The room was silent. Twelve probation officers sat silently in a circle. Some glared at the floor, some looked at the ceiling. The African jembe drums sat, one in front of each PO, a silent invitation. As the lead drummer began, they started to play along, hands gently against the taut skins of the drums, a whisper. Then a thump, then some missed beats, louder, a faltering rhythm, then laughter. One hour later, 12 POs were shaking the roof as they drummed together, beaming at each other and making music.
How can we expect young people who are worried about where they will sleep that night, where their next meal will come from or whom they can trust, to focus on their schoolwork, learn or plan for their future? Part of our response must be an emphasis on family mediation whenever possible for both children and young adults.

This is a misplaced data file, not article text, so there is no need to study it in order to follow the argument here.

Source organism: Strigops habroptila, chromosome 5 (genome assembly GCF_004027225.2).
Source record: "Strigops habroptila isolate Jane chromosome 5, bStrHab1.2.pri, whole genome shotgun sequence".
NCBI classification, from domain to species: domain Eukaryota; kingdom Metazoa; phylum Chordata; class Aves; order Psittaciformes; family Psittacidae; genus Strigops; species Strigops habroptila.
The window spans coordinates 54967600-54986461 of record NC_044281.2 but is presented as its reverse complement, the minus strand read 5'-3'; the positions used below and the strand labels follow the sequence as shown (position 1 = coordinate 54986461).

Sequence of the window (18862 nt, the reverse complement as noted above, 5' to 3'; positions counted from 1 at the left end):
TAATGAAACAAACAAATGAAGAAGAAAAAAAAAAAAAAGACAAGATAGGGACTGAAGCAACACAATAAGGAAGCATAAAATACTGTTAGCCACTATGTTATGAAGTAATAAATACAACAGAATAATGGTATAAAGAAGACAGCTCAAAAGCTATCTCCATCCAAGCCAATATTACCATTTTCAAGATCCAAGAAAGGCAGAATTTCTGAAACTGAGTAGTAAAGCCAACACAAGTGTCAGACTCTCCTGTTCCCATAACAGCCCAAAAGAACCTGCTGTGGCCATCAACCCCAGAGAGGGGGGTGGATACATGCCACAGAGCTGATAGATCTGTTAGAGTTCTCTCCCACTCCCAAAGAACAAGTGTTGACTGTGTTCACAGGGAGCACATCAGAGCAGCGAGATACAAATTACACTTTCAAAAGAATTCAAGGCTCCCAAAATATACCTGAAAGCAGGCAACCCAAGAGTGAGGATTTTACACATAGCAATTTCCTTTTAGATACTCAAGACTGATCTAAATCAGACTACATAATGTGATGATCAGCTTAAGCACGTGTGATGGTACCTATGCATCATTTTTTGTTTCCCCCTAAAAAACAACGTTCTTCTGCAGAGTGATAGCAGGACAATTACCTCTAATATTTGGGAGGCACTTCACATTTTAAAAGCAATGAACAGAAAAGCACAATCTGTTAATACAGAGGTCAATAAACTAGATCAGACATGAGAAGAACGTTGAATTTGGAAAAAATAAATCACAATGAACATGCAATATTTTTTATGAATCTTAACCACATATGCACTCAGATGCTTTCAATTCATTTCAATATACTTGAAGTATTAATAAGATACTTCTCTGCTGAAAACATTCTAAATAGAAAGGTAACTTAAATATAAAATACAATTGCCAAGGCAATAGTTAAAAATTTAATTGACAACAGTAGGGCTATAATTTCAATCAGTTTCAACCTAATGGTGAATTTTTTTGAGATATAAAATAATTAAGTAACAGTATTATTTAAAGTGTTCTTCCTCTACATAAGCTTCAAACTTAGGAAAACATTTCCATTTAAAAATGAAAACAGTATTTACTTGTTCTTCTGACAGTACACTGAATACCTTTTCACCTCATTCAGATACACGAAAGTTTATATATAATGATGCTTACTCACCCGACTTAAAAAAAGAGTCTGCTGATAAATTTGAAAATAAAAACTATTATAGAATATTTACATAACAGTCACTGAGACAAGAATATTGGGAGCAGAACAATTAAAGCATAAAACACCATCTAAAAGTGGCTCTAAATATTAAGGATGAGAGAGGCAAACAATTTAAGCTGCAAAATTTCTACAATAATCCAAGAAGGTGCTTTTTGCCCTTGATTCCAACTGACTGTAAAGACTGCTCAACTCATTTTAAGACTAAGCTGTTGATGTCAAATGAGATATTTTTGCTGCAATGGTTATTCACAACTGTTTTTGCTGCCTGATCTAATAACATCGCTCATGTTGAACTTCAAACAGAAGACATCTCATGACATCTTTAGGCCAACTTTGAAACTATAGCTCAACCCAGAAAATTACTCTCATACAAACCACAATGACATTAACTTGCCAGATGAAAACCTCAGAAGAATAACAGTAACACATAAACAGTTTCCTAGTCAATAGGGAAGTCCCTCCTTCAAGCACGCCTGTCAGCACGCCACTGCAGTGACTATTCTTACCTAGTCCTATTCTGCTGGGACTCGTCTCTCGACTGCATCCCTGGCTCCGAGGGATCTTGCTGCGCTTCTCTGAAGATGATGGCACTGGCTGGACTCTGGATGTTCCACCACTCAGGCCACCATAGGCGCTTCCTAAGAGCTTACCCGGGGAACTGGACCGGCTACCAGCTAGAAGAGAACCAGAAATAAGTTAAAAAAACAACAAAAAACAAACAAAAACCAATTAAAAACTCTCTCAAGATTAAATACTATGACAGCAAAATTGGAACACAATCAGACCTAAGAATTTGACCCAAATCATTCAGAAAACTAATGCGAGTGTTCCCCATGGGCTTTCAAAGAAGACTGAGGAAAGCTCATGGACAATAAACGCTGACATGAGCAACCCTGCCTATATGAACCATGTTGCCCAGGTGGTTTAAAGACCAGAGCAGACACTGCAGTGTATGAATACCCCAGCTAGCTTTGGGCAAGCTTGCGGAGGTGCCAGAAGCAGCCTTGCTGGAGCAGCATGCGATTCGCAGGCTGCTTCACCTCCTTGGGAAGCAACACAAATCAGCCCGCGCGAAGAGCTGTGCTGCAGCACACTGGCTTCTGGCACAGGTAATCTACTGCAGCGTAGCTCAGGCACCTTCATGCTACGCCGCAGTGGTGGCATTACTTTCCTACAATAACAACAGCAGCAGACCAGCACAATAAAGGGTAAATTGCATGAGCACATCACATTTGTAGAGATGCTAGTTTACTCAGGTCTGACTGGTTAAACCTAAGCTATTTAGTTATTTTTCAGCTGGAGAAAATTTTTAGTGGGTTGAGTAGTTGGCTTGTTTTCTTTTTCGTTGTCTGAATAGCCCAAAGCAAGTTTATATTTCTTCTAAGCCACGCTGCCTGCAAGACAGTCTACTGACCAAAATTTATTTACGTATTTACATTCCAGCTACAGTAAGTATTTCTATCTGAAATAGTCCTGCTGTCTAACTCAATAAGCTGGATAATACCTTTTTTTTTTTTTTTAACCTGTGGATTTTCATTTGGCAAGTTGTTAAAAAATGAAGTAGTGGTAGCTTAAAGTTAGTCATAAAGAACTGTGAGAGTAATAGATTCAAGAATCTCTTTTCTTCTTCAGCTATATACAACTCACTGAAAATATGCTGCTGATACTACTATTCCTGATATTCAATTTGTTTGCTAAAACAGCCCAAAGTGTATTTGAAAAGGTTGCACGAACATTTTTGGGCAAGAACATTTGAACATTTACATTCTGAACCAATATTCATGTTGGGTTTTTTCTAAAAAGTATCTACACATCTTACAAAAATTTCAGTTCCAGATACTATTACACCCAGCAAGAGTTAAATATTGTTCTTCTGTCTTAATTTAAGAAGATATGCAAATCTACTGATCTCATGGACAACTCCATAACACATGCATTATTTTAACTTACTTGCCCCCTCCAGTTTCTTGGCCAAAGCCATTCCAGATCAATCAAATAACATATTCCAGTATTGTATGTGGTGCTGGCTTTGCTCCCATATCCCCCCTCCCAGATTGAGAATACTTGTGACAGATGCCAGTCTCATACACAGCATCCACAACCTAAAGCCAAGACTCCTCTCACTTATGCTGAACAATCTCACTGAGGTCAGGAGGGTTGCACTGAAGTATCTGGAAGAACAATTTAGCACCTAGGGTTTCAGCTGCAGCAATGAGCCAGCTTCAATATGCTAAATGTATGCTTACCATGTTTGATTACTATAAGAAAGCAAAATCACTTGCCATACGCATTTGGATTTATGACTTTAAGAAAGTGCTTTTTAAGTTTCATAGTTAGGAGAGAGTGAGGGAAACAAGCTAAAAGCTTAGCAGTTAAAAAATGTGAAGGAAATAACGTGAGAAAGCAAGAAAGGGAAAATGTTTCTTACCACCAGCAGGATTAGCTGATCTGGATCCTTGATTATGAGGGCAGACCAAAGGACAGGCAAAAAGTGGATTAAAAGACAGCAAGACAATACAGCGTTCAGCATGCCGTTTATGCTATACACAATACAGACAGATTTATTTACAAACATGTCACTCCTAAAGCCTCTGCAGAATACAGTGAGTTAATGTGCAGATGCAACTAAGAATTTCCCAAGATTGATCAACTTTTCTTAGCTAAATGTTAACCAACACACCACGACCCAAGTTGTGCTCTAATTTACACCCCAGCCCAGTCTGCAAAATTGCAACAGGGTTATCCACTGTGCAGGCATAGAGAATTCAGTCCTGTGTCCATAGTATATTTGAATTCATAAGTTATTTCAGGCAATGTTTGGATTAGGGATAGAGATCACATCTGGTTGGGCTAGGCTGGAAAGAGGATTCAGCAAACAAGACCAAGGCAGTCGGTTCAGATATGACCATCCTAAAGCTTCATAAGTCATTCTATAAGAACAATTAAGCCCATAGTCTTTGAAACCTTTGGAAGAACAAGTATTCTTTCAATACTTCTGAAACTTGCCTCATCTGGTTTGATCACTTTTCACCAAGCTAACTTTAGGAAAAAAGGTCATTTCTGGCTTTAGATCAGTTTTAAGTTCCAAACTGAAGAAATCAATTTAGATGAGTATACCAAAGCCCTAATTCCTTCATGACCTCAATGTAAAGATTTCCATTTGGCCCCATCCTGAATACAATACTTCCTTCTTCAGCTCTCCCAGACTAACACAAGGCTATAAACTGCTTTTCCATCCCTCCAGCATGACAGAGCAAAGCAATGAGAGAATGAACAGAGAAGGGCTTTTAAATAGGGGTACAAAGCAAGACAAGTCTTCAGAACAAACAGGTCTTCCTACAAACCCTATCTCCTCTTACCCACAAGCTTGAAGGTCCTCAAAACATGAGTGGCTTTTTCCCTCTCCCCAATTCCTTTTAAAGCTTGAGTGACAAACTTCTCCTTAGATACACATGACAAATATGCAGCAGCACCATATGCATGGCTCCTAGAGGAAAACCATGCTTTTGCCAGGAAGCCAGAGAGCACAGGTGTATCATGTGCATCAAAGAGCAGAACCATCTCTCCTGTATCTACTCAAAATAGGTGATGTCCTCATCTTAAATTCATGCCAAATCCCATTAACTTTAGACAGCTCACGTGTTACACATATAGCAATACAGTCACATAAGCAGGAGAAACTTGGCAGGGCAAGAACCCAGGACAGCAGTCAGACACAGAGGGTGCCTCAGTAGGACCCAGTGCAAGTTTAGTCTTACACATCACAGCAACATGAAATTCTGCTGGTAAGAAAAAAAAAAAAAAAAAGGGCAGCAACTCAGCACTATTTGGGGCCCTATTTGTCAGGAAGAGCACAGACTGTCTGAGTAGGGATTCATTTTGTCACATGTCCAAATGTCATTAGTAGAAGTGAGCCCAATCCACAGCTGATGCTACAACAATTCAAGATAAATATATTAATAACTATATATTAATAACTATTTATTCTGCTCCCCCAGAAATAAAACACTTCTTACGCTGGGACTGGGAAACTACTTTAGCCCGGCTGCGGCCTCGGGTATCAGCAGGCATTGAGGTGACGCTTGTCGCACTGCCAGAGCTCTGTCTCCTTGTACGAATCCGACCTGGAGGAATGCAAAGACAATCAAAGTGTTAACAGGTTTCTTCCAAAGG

Children who participate in Doc Wayne’s Chalk Talk program are most often survivors of complex trauma. According to the National Alliance on Mental Illness, 4 million low-income youth have serious mental health challenges, but 80 percent of them do not receive the mental health services they need.
As part of National Substance Abuse Prevention Month, peer educators and adult supporters at GUIDE in Georgia speak up about the impact of peer-to-peer prevention. "I had to have a conversation with my friend this week about a particular Snapchat she posted and how it’s not okay," said one Youth Advisory Board member.
Mason faces underlying and persistent tribulation most of his peers don’t: his citizenship status and the legal, financial and psychological barriers that result from where he was born. He wants to apply to college as an unauthorized immigrant, but the costs are just too high, and the road ahead is too complex.
Mason also knew he wouldn’t qualify for any federal or state financial aid, including the HOPE scholarship that his high school GPA made him eligible for.
In honor of National Youth HIV & AIDS Awareness Day on April 10, three Atlanta-area organizations hosted Healthy Sex, Healthy Futures, an event for young people ages 16 to 25 that centered on the voices and experiences of LGBTQQ youth of color.